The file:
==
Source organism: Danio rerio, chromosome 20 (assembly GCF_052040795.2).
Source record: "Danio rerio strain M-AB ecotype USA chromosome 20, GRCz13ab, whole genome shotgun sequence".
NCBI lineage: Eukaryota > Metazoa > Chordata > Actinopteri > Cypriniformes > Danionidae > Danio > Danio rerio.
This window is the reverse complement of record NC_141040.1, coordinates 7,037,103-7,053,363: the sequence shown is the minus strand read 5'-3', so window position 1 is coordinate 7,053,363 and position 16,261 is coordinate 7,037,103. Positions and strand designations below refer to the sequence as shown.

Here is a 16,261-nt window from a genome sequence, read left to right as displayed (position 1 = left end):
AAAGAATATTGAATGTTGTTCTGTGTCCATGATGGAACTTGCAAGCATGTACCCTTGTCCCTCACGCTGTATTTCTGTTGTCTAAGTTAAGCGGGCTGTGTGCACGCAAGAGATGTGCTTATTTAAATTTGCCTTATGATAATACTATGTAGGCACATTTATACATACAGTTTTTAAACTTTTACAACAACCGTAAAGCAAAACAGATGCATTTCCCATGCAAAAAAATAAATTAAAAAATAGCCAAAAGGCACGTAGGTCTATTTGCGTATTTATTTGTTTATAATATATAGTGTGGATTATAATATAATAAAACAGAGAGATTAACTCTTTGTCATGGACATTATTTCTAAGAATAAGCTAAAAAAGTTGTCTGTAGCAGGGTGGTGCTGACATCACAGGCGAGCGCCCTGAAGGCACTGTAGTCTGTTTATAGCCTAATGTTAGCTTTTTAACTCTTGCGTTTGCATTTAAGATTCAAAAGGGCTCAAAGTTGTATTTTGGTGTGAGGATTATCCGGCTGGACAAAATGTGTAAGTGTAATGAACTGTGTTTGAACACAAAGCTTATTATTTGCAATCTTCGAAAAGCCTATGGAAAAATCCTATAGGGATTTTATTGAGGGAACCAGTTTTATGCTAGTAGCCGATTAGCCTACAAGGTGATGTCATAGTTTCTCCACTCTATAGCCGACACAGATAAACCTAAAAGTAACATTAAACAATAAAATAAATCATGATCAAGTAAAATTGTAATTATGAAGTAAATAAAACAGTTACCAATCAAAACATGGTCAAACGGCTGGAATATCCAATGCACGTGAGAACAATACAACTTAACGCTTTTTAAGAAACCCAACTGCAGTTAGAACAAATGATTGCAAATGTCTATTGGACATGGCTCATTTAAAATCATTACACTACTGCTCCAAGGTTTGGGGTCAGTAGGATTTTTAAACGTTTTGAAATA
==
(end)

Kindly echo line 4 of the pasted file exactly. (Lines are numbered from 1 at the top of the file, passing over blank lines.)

This window is the reverse complement of record NC_141040.1, coordinates 7,037,103-7,053,363: the sequence shown is the minus strand read 5'-3', so window position 1 is coordinate 7,053,363 and position 16,261 is coordinate 7,037,103. Positions and strand designations below refer to the sequence as shown.